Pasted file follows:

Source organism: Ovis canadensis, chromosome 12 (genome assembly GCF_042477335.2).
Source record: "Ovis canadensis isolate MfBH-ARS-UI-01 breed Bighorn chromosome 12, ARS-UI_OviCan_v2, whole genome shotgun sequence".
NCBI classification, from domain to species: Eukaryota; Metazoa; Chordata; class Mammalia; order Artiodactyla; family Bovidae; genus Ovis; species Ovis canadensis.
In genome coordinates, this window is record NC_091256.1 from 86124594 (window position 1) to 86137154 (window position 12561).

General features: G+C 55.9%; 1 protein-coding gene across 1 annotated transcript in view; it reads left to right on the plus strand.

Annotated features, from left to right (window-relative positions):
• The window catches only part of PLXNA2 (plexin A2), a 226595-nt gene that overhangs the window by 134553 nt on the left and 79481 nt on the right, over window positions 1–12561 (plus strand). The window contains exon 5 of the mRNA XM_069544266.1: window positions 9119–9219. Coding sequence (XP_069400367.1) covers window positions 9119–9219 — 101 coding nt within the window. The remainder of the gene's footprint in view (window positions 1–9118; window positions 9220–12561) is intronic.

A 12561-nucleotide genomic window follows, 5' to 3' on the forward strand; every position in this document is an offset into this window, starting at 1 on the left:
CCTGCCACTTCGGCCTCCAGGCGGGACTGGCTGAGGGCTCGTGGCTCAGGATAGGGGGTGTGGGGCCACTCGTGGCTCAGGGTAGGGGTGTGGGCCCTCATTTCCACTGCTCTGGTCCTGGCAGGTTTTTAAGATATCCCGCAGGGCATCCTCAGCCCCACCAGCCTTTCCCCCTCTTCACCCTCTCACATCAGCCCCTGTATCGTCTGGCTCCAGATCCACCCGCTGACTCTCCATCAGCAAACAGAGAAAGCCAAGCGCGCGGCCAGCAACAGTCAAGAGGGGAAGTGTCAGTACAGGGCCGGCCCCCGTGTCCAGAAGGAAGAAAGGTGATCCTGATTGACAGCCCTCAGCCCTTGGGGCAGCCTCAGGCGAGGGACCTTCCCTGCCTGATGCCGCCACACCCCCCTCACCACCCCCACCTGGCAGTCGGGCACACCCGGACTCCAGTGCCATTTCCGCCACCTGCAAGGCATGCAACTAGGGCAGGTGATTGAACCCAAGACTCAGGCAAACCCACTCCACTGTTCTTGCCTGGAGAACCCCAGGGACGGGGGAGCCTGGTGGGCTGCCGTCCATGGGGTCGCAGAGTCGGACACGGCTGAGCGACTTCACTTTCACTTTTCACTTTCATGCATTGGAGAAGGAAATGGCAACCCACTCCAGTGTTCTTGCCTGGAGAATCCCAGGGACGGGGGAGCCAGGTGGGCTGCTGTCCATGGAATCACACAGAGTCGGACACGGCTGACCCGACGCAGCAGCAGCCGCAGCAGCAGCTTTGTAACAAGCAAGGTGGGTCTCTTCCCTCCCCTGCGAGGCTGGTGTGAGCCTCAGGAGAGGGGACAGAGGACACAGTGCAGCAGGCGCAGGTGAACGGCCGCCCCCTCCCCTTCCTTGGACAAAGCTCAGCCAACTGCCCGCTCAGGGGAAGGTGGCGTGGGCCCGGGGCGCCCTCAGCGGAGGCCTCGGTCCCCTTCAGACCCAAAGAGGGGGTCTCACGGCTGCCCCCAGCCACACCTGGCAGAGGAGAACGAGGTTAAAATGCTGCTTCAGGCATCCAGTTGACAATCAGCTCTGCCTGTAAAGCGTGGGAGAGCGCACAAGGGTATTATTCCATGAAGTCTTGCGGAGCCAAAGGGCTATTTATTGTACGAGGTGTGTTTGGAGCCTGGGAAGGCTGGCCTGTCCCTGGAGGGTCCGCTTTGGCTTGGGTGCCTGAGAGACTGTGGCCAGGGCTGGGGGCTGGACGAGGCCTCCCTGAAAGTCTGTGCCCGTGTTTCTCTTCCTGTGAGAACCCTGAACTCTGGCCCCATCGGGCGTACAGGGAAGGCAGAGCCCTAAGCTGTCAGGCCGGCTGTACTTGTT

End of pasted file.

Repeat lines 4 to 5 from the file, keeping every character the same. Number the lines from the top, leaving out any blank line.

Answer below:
In genome coordinates, this window is record NC_091256.1 from 86124594 (window position 1) to 86137154 (window position 12561).

General features: G+C 55.9%; 1 protein-coding gene across 1 annotated transcript in view; it reads left to right on the plus strand.